How curiosity closes sales

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Research

How Curiosity Closes Sales

A new study reveals that when consumers are curious they are more likely to indulge themselves.

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We’ve all heard the proverb, “curiosity killed the cat.” Perhaps less well known is the proverb’s conclusion: but satisfaction brought it back. A new study in the Journal of Consumer Research addresses both angles.

The study’s odd title, “I Want to Know the Answer! Give Me Fish ’n’ Chips!” is an allusion to one of its main experiments, in which respondents were given the option of a healthy salad or a plate of beer-battered fish and chips after being taunted by a riddle. The respondents who were provided with the riddle’s answer chose equally between the two options, but those left hanging opted for fish ’n’ chips by a significantly large measure.

What is going on here? Why would an unsolved riddle make people more likely to indulge in a guilty pleasure? The study doesn’t really provide that answer. It merely demonstrates, through five separate experiments (using chocolate, money, and entertainment), that when our curiosity is piqued we are more likely to indulge ourselves than when it is not. This alone is helpful for marketers, particularly those who purvey luxuries and hedonic experiences. Yet whether you sell cupcakes or automobiles, you may want to consider messaging and design tactics that present your customer with a puzzle.

I recently came across a brand that is doing this in a blatant and brilliant fashion. Hidden Curiosities is a craft gin sold in the UK. Aside from the obvious connection to curiosity that rests in its name, it features a bottle that is designed to evoke your curious impulses. It artfully uses the back side of the label to draw customers in with a darkly rendered illustration that incorporates many graphic motifs–from a sinister profile of a wolf to hidden creatures found within its intertwining flora. Spend a little time with the bottle and you’re likely to want a taste.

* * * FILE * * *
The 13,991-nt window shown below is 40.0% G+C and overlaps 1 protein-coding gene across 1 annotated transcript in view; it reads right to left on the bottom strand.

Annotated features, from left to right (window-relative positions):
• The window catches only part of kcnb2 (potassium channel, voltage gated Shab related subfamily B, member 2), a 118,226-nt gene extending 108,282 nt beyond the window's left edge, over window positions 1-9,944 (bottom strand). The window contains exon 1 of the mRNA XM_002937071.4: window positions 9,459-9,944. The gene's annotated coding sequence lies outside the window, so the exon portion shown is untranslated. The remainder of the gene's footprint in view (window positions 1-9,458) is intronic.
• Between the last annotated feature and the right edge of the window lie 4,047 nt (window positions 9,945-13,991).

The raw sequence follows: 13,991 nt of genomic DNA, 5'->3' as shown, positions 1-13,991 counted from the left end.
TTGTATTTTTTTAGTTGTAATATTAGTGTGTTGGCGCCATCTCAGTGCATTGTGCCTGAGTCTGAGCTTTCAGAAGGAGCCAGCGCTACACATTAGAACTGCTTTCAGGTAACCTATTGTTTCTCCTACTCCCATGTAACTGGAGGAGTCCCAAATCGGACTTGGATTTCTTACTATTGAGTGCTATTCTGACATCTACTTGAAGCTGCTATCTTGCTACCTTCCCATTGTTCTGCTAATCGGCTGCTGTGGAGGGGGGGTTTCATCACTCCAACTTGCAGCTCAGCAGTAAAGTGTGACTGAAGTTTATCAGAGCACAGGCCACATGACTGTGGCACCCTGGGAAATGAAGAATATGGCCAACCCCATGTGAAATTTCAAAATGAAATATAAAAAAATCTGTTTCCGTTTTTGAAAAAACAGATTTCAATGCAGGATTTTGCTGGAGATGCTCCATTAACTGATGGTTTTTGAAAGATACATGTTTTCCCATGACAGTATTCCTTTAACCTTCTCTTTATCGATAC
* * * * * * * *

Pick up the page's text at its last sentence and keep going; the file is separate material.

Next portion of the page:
Hidden curiosities

Curiosity is a powerful psychological dimension. It is so potent that it has enjoyed a prevalent role in nearly all of the world’s great mythologies, usually in the context of a cautionary tale or creation story. After all, it was Eve’s curiosity about the forbidden fruit that beget man’s crisis with original sin in the Judeo-Christian canon. The Greeks gave us Pandora and a jar of evils that were unleashed upon the world when she could no longer temper her curiosity about what was hidden within. Sadly, both of these western myths contain a not-so-subtle misogynistic bent that connects curiosity to women and sin.

But consider how dull the world would be without curiosity. There would be no whodunnit mysteries. Indeed, you could argue that we would have no basis for story at all, as every story draws the audience in by posing an implicit question in the mind, “what happens next?”

Yet, as marketers we often ignore curiosity. We clutter our communications with detail after detail. We try to pack as much information into every touch point as we can because we believe that answering all the possible questions a customer might have will close the sale. The reality is that this approach might have the opposite effect.

The JCR study does more than demonstrate curiosity’s power to draw us toward indulgent rewards. It also reveals its tenacity. One of the experiments tested decay—how much curiosity continued to influence decision-making as time passed. The results suggest that our curiosity simmers, sometimes growing in influence the longer our desire for answers is unsatisfied.

It’s also worth noting that the study demonstrates the power of incidental curiosity. Hidden Curiosities Gin is a great example of integral curiosity—in which the product itself makes us curious. Yet the JCR studies demonstrate that we can be drawn to the indulgence of a product when our curiosity is stimulated from any source—even one that is completely unrelated to the product at all. This means that marketers should think beyond making puzzles out of their advertising and packaging. They may reap the same benefit by being close to events and experiences that puzzle us. So, pay a premium for that sponsorship of the New York Times Crossword Puzzle. Pandora has your back.

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